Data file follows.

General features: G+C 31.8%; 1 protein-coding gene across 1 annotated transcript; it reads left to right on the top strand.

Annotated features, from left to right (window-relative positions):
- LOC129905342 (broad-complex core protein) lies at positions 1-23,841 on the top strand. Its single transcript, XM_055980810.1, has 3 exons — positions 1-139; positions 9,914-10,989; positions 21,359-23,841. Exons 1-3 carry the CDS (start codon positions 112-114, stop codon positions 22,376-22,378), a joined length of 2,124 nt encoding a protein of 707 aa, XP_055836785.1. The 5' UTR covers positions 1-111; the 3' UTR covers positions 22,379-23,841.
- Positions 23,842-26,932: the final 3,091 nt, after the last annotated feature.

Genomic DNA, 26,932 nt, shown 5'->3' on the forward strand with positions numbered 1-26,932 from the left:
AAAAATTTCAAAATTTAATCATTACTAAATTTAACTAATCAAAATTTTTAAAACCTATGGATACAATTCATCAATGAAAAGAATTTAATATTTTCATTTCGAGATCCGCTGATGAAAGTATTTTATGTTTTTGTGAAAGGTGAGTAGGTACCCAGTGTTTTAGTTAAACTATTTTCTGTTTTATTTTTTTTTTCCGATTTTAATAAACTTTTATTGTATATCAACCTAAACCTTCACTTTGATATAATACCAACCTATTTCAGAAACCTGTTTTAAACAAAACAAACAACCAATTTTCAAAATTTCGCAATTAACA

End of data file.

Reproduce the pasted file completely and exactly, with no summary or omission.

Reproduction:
General features: G+C 31.8%; 1 protein-coding gene across 1 annotated transcript; it reads left to right on the top strand.

Annotated features, from left to right (window-relative positions):
- LOC129905342 (broad-complex core protein) lies at positions 1-23,841 on the top strand. Its single transcript, XM_055980810.1, has 3 exons — positions 1-139; positions 9,914-10,989; positions 21,359-23,841. Exons 1-3 carry the CDS (start codon positions 112-114, stop codon positions 22,376-22,378), a joined length of 2,124 nt encoding a protein of 707 aa, XP_055836785.1. The 5' UTR covers positions 1-111; the 3' UTR covers positions 22,379-23,841.
- Positions 23,842-26,932: the final 3,091 nt, after the last annotated feature.

Genomic DNA, 26,932 nt, shown 5'->3' on the forward strand with positions numbered 1-26,932 from the left:
AAAAATTTCAAAATTTAATCATTACTAAATTTAACTAATCAAAATTTTTAAAACCTATGGATACAATTCATCAATGAAAAGAATTTAATATTTTCATTTCGAGATCCGCTGATGAAAGTATTTTATGTTTTTGTGAAAGGTGAGTAGGTACCCAGTGTTTTAGTTAAACTATTTTCTGTTTTATTTTTTTTTTCCGATTTTAATAAACTTTTATTGTATATCAACCTAAACCTTCACTTTGATATAATACCAACCTATTTCAGAAACCTGTTTTAAACAAAACAAACAACCAATTTTCAAAATTTCGCAATTAACA